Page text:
Tuesday, November 27, 2007

More on Sean Taylor, Michael Wilbon, & The Media

As some of you may know, I live in the Washington-Baltimore area, am a Redskins' fan, and I whipped up a post about on the death of Sean Taylor this morning. I have also have been covering the tragic news of Mr. Taylor online and in my car on sports talk radio.

Well, in the hours since his death, I have seen the best and worst of the media in the coverage of this event. It seems within the last 12 or so hours I have heard every opinion, thought, speech said and read just about every word.

I'm not shocked by much in life anymore, and I'd like to think I'd not get too emotional about someone I didn't know.

In this instance, I have.

Seriously, how does one judge a person's life?

Do we just honor and pontificate the good guys, or do we just attack, nibble and go through everything with a fine tooth comb of people who may be so-called less than honorable.

Today, I never thought I'd be disgusted with an columnist who I respect no matter he what says, but I am. I'm pretty irate with Mr. Michael Wilbon, whom I thought would be above the fray; however, it seems that he might be quick to assume or judge.

This is what he said via a column from the Washington Post's Leonard Shapiro: My colleague, Post columnist and ESPN broadcaster Michael Wilbon was asked about Taylor during his weekly internet web site discussion Monday and said, "I've known guys like Taylor all my life, grew up with some. They still have shades of gray and shouldn't be painted in black and white.

"I know how I feel about Taylor, and this latest news isn't surprising in the least, not to me. Whether this incident is or isn't random, Taylor grew up in a violent world, embraced it, claimed it, loved to run in it and refused to divorce himself from it. He ain't the first and won't be the last. We have no idea what happened, or if what we know now will be revised later. It's sad, yes, but hardly surprising."

I usually do not go into my personal life on this blog, but I know a little bit about crime, and the so-called 'life' that Mr. Wilbon illustrates. My brother spent almost a year in jail for a drug problem, nearly drove my family in debt, caused many of us to have sleepness nights, and we all worried for his future.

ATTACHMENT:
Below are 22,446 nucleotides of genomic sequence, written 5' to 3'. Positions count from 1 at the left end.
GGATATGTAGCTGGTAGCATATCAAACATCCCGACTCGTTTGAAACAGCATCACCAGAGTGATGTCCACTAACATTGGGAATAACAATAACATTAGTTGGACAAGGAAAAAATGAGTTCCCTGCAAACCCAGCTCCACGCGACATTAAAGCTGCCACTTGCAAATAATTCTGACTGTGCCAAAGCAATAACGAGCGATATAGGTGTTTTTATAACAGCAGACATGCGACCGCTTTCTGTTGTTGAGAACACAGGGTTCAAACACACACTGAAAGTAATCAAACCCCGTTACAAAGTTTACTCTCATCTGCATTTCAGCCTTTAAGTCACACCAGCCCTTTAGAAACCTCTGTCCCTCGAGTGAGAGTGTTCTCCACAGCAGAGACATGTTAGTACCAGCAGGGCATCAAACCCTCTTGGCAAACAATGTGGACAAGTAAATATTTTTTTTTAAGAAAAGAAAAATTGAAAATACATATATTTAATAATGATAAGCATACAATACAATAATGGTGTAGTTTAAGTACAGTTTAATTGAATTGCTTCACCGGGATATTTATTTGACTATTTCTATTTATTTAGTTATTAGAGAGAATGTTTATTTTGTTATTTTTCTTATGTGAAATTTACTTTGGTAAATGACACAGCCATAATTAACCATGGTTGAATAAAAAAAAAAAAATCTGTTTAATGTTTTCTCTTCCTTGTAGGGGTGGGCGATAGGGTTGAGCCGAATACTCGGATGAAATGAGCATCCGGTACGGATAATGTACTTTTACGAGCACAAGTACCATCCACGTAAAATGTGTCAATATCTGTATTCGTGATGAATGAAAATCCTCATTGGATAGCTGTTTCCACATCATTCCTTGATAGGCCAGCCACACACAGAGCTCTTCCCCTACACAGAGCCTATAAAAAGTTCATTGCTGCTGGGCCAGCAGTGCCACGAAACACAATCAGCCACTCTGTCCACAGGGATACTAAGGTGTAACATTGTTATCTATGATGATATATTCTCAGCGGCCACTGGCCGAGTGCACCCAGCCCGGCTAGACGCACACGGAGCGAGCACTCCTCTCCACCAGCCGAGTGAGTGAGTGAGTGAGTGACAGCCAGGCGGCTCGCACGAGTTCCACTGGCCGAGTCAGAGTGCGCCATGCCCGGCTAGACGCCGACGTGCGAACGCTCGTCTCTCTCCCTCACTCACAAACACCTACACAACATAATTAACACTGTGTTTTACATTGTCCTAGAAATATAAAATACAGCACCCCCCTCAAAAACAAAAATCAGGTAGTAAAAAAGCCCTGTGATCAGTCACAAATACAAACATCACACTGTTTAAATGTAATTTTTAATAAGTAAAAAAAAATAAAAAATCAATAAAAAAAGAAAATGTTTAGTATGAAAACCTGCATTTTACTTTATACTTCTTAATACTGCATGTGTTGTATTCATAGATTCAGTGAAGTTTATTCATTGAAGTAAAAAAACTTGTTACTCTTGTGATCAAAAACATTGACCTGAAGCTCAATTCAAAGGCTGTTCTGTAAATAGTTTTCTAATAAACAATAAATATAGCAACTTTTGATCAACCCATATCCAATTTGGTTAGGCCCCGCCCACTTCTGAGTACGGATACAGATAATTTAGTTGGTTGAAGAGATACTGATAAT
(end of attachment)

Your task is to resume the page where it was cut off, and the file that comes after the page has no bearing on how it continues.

Yes, my brother could have been six feet under, or spent 10-20 in a 6 by 8 cell; however, he decided to look himself in the mirror, change, and put family and God above everything.

I used to think like Mr. Wilbon; alas, considering the situation my brother got himself involved in and how it affected my family - I had to step back, think, show understanding and compassion as to why things happened the way they did.

What Mr. Wilbon fails to realize in his comments is this: In life, it does not matter how you start, it's how you finish.

Yes, Sean Taylor might have been classified as a "thug", "troublemaker", "spoiled athlete", "menace to society", or whatever adjective you want to use; however, from the owner of the team to his teammates to his family, there's no doubt in anyone's mind that Taylor was trying to change his life.

He wanted to change because he had a potentially bright career; however, needed to do so because he had a family, and a life to live.

That's been snuffed away because of a sick, evil sin.

Yes, may have had trouble in his life, done things wrong and perhaps lacked proper judgment at times; alas, he was someone's son, nephew, friend and the media perhaps in this instance, has forgotten that from some of stuff I have read.

Some people wonder if his death is a racial issue or not, it should not be; however, the way are talking about it, we cannot discount it.

I will save that argument for another day. As a cynical person by nature, I'll look into that discussion down the road, but as a football fan and someone invested in some emotional aspect with the Redskins, this is reminiscent of those who remember Len Bias dying. This has shocked me and people, fans and non-fans alike in the region in a way that I have not seen in my lifetime.

We may or may not ever get the details or uncover the circumstances of Mr. Taylor's death, but this much is certain - a man with a bright future and a family has lost his life and he deserves to rest in peace.

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